Friday, Jun. 7, 2024

Chapter 25: Letter To Myself

Tik, this is a letter to yourself. Read it in 10 years. 

I'm curious. Have you had kids? Do you still have Remarkable?

Do you look back and think, "God, what have I done with my life?"

Yes, I will be naive compared to you. I don't own property or an Audi, but I married a woman who gets me. And there are horses that nicker and poke their noses out to greet me each morning. So it's pretty good.

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Tik, this is a letter to yourself. Read it in 10 years. 

I’m curious. Have you had kids? Do you still have Remarkable?

Do you look back and think, “God, what have I done with my life?”

Yes, I will be naive compared to you. I don’t own property or an Audi, but I married a woman who gets me. And there are horses that nicker and poke their noses out to greet me each morning. So it’s pretty good.

I have goals in my life that are important. The Young Event Horse competitions just finished. Next year: the Olympics. Constantly bringing in 2- and 3-year-old horses to start. Also finding the next Top Horse, finding a way to pay for him, growing my business, and finally the Thoroughbred Makeover with Remarkable 54 this weekend. How many of those things do you remember at age 43? Do they seem as important to you as they do to me?


Tik and Remarkable 54. Photo by Brant Gamma

Have you found balance between competing at the upper levels and the joy of creating relationships with younger horses? 

Please tell me you are still competing at some level. Remember there are two kinds of athletes. Some say: “What a relief! Thank goodness that is over.” Others shout: “Yes! YIPEE! I am in my element. Now. Here. If only this moment could slow down so I could be here longer.”

The type of athlete is unrelated to their chances of winning. I have seen both types win and lose. But that second feeling… Wow! It is a feeling that cannot be bought.

Tik, do you remember the 2007 Pan American Games in Brazil? You stood on the edge of that swaying bridge leading to achievement. You boldly stepped out…

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But it was not to be. You finished 13th, and you felt a deep emptiness. But there was also relief. An end to the bubbling pressure that was pushing against your chest.

The next spring, in 2008, you tried to make the Olympic team. You were at a World Cup in Mexico City when you broke your clavicle. You were riding a horse that jumped the way Lance Armstrong shows remorse. The horse hit the jump with his front legs, and you both met the ground like lead tumbleweed.

So you retired from modern pentathlon. You gave up. You quit. But isn’t there a time when it is better to cut and run?

You decided to travel and work for a year. 

In Germany you rode big German warmbloods during the day and studied Bonhoeffer at night: 

In normal life we hardly realize how much more we receive than we give, and life cannot be rich without such gratitude. It is so easy to overestimate the importance of our own achievements compared with what we owe to the help of others.”

You were lonely, but alive. You went for walks at night. You found a cemetery blanketed in snow where each grave was lit with a single candle.

You were fired from that first job for not being a good enough rider. So you got a second job nearby. For Ingrid Klimke. You learnt that bad things may not happen for a reason, but if you persevere at least your odds of improvement are better.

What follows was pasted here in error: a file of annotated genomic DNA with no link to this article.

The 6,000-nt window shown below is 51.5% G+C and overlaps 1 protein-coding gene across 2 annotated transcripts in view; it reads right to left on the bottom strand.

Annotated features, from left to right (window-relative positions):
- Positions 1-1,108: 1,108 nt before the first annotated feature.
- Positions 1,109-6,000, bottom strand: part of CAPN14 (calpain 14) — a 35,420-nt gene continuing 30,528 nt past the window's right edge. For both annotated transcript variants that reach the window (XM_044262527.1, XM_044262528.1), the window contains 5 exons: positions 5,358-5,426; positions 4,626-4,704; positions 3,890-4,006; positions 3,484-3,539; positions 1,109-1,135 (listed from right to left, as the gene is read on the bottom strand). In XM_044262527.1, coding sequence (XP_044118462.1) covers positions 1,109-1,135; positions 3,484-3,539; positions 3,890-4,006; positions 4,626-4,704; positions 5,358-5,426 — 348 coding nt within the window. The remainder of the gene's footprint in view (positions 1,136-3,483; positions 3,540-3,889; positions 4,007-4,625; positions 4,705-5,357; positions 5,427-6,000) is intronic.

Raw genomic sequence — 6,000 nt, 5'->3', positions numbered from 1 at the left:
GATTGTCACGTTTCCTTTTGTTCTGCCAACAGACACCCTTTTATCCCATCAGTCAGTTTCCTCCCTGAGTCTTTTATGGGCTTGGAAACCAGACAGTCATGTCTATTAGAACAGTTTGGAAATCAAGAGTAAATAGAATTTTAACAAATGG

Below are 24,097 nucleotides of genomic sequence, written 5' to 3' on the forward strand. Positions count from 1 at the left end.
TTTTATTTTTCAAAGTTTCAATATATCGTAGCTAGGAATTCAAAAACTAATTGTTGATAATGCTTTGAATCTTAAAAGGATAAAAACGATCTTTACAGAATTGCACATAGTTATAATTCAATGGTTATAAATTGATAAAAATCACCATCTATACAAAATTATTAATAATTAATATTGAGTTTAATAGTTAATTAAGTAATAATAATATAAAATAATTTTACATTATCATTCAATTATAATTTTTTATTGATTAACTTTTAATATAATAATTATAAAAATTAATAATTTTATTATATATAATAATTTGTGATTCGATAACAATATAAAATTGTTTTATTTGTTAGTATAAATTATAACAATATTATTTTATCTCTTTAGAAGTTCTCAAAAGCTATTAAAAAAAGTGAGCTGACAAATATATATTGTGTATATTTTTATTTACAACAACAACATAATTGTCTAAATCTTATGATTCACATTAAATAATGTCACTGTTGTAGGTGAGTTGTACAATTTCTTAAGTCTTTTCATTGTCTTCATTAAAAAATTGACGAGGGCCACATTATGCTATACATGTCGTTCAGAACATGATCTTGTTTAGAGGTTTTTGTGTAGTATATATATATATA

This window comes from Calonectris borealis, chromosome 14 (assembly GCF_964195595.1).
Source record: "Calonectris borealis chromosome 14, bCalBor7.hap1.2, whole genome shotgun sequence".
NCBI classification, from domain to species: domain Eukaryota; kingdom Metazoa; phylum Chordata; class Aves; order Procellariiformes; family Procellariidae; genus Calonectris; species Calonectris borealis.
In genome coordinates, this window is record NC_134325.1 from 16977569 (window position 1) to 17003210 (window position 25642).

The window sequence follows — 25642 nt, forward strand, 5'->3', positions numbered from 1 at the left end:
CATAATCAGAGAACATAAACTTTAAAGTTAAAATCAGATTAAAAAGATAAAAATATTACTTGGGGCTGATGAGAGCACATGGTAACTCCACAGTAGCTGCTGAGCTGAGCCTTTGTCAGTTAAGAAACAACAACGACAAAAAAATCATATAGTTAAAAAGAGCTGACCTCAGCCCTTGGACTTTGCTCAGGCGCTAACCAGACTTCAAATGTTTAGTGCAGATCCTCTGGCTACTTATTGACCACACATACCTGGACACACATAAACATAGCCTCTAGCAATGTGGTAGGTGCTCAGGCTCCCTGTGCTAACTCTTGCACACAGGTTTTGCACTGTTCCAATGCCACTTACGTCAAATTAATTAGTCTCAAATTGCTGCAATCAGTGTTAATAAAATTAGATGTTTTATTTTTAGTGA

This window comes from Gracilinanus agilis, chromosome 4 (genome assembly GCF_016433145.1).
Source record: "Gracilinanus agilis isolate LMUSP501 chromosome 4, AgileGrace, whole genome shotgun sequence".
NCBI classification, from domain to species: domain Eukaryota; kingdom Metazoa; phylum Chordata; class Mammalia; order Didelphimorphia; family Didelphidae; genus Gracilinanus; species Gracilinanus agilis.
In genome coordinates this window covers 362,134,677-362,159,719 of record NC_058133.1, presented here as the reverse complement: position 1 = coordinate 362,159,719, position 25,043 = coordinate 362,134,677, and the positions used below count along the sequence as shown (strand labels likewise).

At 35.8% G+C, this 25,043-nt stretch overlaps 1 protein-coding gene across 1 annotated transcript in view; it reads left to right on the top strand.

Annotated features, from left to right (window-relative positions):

Later with David and Karen O’Connor the hours were less, but you still worked hard. You were told: “This might be your calling.” Here you found in horses that second feeling: The feeling that seeps through your muscles into your soul, and you feel whole in yourself, but at the same time knowing your place in something greater.

It is the way Jonathan Livingston felt after he climbed high above the earth and then hurtled down through the sky, moving a single feather at the edge of each wingtip to navigate.

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Remember Loving, Texas? It was a cattle and buffalo ranch—a maze of oaks and mesquite. A land of deer, turtles, wild hogs and tiny oil rigs.

Remember Bruce Logan? Bruce was the first person you met who somehow tried to treat horses and people the same way. Don’t forget about that and what you learnt from it.

After that you moved to the East Coast. Tik, do you still live and love here but think of Vancouver as home? I hope so. Or do I?

If you won with Remarkable 54 I hope you gave him a vacation. I hope you took one too. I hope you kept him, even if you didn’t win. He is one of those horses where time disappears when you are with him. Simply vanishes…

So I hope you thanked him; thanked everybody who helped you; thanked everybody who voted for you. 

One more thing: If you are reading this aloud to Sinead in 2025, look back together for a minute and thank a few of the horses and people that helped you. And maybe tell Sinead you used to have more hair under that helmet; does she remember?

The Retired Racehorse Project is putting on the Thoroughbred Makeover competition for the second year in a row. You can vote for Tik Maynard and Remarkable for the 2015 Thoroughbred Ambassador Award here: www.retiredracehorseproject.org/2015-ambassador-award.

Tik Maynard grew up in Vancouver, Canada. He’s the son of a grand prix show jumper and a Grand Prix dressage rider. He competed in Pony Club games as a child and went to the Pan American Games and World Championships in modern pentathlon. After spending three years as a working student all over the world for some of the sport’s biggest names, he now focuses on eventing and natural horsemanship. He’s based in New Jersey along with his wife, four-star eventer Sinead Halpin, who also blogs for the Chronicle.

Tik blogged for the Chronicle from 2009 to 2011; you can find those entries here.

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